• Personal development courses, delivered in partnership with Lattitude7, are a key part of the programme. They are a particularly welcome activity for the delegates, and often their first such training. ‘Stage fright,’ ‘presentation skills’, ‘team work’ etc. are typical topics. Where convenient these are coupled with a site visit.
• Valve industry training comes courtesy of the BVAA itself, and each candidate gets a ‘free pass’ to any of the wide variety of BVAA’s courses for the duration of the programme. This is especially useful as courses can be taken to suit the delegate’s / employer’s needs and interests. There is a life-long discount thereafter for programme alumni. We also encourage delegates to identify other courses that they feel will add benefit.
• Networking opportunities abound for the delegates. Not only within the group, but also with the contacts they make during the other elements of the programme. Networks we anticipate they will maintain throughout their careers.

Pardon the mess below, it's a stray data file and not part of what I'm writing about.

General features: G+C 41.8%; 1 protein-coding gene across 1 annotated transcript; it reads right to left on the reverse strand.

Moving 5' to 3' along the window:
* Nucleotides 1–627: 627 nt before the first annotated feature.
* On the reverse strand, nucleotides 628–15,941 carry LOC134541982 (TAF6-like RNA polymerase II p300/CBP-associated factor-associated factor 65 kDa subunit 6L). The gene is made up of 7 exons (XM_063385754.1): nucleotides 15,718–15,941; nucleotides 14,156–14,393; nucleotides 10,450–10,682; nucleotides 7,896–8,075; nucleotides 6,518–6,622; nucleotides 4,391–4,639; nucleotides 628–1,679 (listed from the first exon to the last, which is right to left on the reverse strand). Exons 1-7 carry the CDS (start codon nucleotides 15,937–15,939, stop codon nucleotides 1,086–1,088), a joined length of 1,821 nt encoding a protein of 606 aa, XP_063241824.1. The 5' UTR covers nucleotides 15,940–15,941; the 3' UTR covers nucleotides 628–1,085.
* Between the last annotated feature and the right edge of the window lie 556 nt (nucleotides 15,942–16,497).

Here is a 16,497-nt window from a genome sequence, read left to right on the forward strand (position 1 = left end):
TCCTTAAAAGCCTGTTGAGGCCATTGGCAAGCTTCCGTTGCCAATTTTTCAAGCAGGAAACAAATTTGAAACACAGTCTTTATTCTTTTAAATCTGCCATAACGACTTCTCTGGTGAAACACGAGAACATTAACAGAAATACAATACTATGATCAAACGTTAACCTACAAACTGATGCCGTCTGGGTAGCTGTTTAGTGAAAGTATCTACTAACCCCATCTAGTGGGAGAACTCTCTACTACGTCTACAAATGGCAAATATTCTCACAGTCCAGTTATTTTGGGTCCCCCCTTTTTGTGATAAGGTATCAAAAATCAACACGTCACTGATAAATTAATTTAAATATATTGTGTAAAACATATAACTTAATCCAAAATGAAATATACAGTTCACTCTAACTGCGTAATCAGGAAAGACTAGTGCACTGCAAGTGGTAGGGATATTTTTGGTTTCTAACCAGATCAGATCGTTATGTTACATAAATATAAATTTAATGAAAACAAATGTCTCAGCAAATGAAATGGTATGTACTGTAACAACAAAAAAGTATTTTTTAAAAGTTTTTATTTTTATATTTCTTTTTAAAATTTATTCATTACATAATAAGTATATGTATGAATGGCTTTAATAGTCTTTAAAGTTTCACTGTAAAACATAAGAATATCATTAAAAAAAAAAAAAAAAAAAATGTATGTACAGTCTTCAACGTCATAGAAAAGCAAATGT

Participation in the programme does not in itself confer any particular promise re: future prospects. But is does provide a chance for delegates to develop their understanding of the industry, meet new and like-minded colleagues, develop leadership skills and to add to personal skills and knowledge.
At the end of each session a delegate takes on the role of Report writer for the day, and this is then circulated to all the delegates’ CEOs. There is also an end-of– year report to the BVAA AGM. Trust and respect are important elements of the visits and confidentiality is assured by the signing of Non-Disclosure Agreements.